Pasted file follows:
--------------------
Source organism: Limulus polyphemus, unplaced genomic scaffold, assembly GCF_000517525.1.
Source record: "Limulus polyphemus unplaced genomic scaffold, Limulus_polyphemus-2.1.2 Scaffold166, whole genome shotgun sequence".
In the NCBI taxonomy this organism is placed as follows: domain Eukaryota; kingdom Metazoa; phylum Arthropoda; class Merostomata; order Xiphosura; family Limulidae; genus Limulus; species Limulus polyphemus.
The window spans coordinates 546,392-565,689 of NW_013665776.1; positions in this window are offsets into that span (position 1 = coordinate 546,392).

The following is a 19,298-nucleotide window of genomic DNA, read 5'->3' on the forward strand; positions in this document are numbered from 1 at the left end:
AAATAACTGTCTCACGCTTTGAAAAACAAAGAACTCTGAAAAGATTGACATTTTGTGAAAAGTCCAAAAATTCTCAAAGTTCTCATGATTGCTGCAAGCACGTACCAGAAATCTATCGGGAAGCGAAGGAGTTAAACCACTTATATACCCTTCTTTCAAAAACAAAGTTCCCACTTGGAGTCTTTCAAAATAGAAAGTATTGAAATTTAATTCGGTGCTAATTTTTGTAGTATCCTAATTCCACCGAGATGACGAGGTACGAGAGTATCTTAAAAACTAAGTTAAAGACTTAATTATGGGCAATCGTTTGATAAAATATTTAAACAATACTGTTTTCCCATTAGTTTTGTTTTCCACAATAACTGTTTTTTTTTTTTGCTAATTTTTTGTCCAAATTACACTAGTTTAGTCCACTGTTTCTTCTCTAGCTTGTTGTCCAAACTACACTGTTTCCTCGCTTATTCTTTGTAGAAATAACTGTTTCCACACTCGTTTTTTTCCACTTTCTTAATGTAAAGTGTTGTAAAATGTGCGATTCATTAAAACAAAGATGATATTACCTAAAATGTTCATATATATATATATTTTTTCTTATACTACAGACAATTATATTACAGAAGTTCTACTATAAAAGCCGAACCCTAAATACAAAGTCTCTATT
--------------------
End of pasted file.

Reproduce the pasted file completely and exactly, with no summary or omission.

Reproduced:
Source organism: Limulus polyphemus, unplaced genomic scaffold, assembly GCF_000517525.1.
Source record: "Limulus polyphemus unplaced genomic scaffold, Limulus_polyphemus-2.1.2 Scaffold166, whole genome shotgun sequence".
In the NCBI taxonomy this organism is placed as follows: domain Eukaryota; kingdom Metazoa; phylum Arthropoda; class Merostomata; order Xiphosura; family Limulidae; genus Limulus; species Limulus polyphemus.
The window spans coordinates 546,392-565,689 of NW_013665776.1; positions in this window are offsets into that span (position 1 = coordinate 546,392).

The following is a 19,298-nucleotide window of genomic DNA, read 5'->3' on the forward strand; positions in this document are numbered from 1 at the left end:
AAATAACTGTCTCACGCTTTGAAAAACAAAGAACTCTGAAAAGATTGACATTTTGTGAAAAGTCCAAAAATTCTCAAAGTTCTCATGATTGCTGCAAGCACGTACCAGAAATCTATCGGGAAGCGAAGGAGTTAAACCACTTATATACCCTTCTTTCAAAAACAAAGTTCCCACTTGGAGTCTTTCAAAATAGAAAGTATTGAAATTTAATTCGGTGCTAATTTTTGTAGTATCCTAATTCCACCGAGATGACGAGGTACGAGAGTATCTTAAAAACTAAGTTAAAGACTTAATTATGGGCAATCGTTTGATAAAATATTTAAACAATACTGTTTTCCCATTAGTTTTGTTTTCCACAATAACTGTTTTTTTTTTTTGCTAATTTTTTGTCCAAATTACACTAGTTTAGTCCACTGTTTCTTCTCTAGCTTGTTGTCCAAACTACACTGTTTCCTCGCTTATTCTTTGTAGAAATAACTGTTTCCACACTCGTTTTTTTCCACTTTCTTAATGTAAAGTGTTGTAAAATGTGCGATTCATTAAAACAAAGATGATATTACCTAAAATGTTCATATATATATATATTTTTTCTTATACTACAGACAATTATATTACAGAAGTTCTACTATAAAAGCCGAACCCTAAATACAAAGTCTCTATT